I've read accounts from folks who took the poke bath remedy, they said it felt like they'd been set on fire. I'm sure the kerosene method would feel the same. After submitting to any of the remedies mentioned it was customary to wear long handles afterwards to hold the medicine close to the skin.
I started writing this post about about the illnesses our local schools have endured this year and somehow went down the road of lice, scabies, and my own elementary days of going to school in the same big brick building Pap did.
The old building isn't there anymore, it burned to the ground a good 20 years ago, but the children who walked the creaky hallways and went outside to use the restrooms that were always cold still live in my mind.
I can never hear about lice or the itch that I don't think of a girl from those days.
The girl was from a poor family-a family of kids who were often accused of having some contagious aliment. She was a good 4 years older than me if not more. One evening as we stood in the bus line she looked down at me and said "I know you're a witch cause your eyebrows are growed together." I didn't take offense to what she said, even then I knew well and good I had been blessed with Pap's thick eyebrows and I knew he certainly wasn't a witch. I think she regretted telling me about my eyebrows because she quickly added "Don't worry mine are growed together too."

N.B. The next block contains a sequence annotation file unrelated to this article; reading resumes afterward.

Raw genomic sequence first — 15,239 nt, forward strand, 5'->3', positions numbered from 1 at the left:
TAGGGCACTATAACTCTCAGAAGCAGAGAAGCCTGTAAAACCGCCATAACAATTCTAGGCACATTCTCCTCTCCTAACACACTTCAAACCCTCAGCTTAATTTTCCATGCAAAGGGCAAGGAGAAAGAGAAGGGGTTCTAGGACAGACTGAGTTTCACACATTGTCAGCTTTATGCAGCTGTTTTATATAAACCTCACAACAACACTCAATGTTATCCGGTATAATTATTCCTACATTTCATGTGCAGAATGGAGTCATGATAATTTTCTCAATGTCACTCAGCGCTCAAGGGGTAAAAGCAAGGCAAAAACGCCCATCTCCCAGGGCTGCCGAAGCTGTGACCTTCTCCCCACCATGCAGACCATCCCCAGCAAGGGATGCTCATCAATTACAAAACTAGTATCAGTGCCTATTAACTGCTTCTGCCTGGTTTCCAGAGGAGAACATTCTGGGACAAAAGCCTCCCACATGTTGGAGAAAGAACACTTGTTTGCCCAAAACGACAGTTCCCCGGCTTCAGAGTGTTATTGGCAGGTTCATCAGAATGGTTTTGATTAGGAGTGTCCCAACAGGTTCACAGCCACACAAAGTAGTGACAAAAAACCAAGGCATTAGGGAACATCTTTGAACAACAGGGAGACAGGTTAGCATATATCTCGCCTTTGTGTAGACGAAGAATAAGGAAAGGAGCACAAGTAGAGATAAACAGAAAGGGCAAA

If I could go back to that day I'd ask her who told her about eyebrows and witches and I ask her if they told her any other old sayings? And if I could go back, I hope I'd have the gumption to go out of my way to be nice to her and her siblings, because from this vantage point I can clearly see they lived in a drought when it came to showers of kindness.
tooth jumper, tooth puller noun An untrained dentist who uses a hammer and a nail to extract or cause a tooth to jump out. Cf tooth dentist.
1961 Seeman Arms of Mt 35 Imagine going to a mountain "tooth-jumper," who armed with hammer and nail and kept a pair of home-forged pliers handy! 1972 Cooper NC Mt Folklore 15 The tooth-puller and the tooth-jumper were known as Tooth Doctors.
Jumping the tooth involved placing a chisel or other metal object at the base of the hurting tooth, just under the gum line. While holding the chisel in place the tooth jumper took a hammer and gave it a good hard tap. If it was a successful tap, the tooth jumped out of it's hole.
The process of jumping the tooth sounds so horrible it makes you wonder why anyone would even attempt the method. Here's an excerpt on tooth jumping from John Parris in These Storied Mountains:
But them that really knowed how to tooth-jump could pop a tooth out of a feller's head before you could wink an eye. It was just that quick. It had to be. If one lick didn't jump the tooth out it was all-night-ice-'em. For if the tooth didn't come out with that first lick a feller just went plumb crazy and had to be hog tied till the job was finished.
While thinking of pulling or jumping teeth without numbing is hard to fathom-I do know if you had a severe toothache eventually you'd be willing for someone to help you know matter how bad it hurt...at least I would.
Today I'm sharing an interview with another fascinating person I met at the Wilderness Wildlife Week back in May.
Pigeon Forge has hosted Wilderness Wildlife Week for the last 25 years as a tribute to the Great Smoky Mountains National Park and its heritage. There are tons of presentations and workshops offered during the week-all FREE to the public.